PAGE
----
communities moved into action.  One of those, near the center of Mexico 
City, which over the years had developed a pratice, and indeed a reputation, 
for successful autonomous self-organization and militancy, is called Tepito 
.
*   *   *
     A relatively small community by Mexico City standards, Tepito has only
about 125,000 residents in a city of some  million.  An old, stable 
community, Tepito's people have lived there for generations with little 
influx, or outflux, of resident population.  There is little influx, except 
 by marriage, because there is little room in this densely packed community. 
There is little outflux because people like it there.  They like the way they 
live and are proud of their own history of community struggle which they 
trace all the way back to the days of the Spanish Conquest.
     To me this sense of history was intriguing but sounded at first like so 
much "invented tradition".  Colorful but unlikely.  It was only later, during 
a visit to the Museo Archeologico that I discovered evidence that their claims 
are perhaps not so exagerated.  There, on a wall in the Museum, is a large,
transparent map of Pre-Columbian Mexico City superimposed on a modern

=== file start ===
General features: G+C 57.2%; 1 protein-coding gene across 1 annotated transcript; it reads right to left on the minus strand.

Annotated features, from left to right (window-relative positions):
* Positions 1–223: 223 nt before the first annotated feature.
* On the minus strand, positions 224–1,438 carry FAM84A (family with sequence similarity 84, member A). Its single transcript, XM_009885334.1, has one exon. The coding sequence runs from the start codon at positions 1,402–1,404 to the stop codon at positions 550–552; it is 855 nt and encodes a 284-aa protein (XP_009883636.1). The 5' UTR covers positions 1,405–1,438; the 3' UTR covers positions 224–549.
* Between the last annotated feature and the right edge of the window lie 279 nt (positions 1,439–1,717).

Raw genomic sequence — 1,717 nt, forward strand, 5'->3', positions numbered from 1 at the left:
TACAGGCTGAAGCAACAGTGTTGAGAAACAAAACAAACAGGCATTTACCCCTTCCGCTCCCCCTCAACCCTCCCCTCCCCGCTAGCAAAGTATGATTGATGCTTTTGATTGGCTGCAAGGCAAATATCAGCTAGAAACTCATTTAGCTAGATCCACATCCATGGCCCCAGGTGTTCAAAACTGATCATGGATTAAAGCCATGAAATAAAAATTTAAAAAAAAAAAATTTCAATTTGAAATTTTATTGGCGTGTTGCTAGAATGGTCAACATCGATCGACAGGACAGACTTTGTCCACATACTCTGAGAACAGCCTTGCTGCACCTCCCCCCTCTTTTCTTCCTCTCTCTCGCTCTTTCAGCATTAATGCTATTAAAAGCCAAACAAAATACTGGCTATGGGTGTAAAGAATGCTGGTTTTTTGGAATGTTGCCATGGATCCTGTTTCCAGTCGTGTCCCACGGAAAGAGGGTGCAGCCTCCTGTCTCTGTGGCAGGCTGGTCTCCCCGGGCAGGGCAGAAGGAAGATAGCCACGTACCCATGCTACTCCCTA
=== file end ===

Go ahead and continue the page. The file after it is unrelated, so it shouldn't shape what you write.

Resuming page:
map of the city.  It is striking that Tepito stands today very close to the 
 same ground as an ancient Aztec community called Tepiton.  Perhaps there is 
more continuity in community traditions in Tepito than those outside want to 
admit.
     However ancient its roots, Tepito survives today both within and 
underneath the official economy.  On the surface, the work of many of its
residents make Tepito the second largest producer of shoes in Mexico.  
They also produce clothing, stereo records, and many other goods.  
Complementing this artisanal production are a wide variety of service 
activities such as restaurants, auto repair and retailing.  Underground, 
Tepito's residents make their living by smuggling and bootlegging.  The 
community's enormous open air market is known throughout Mexico City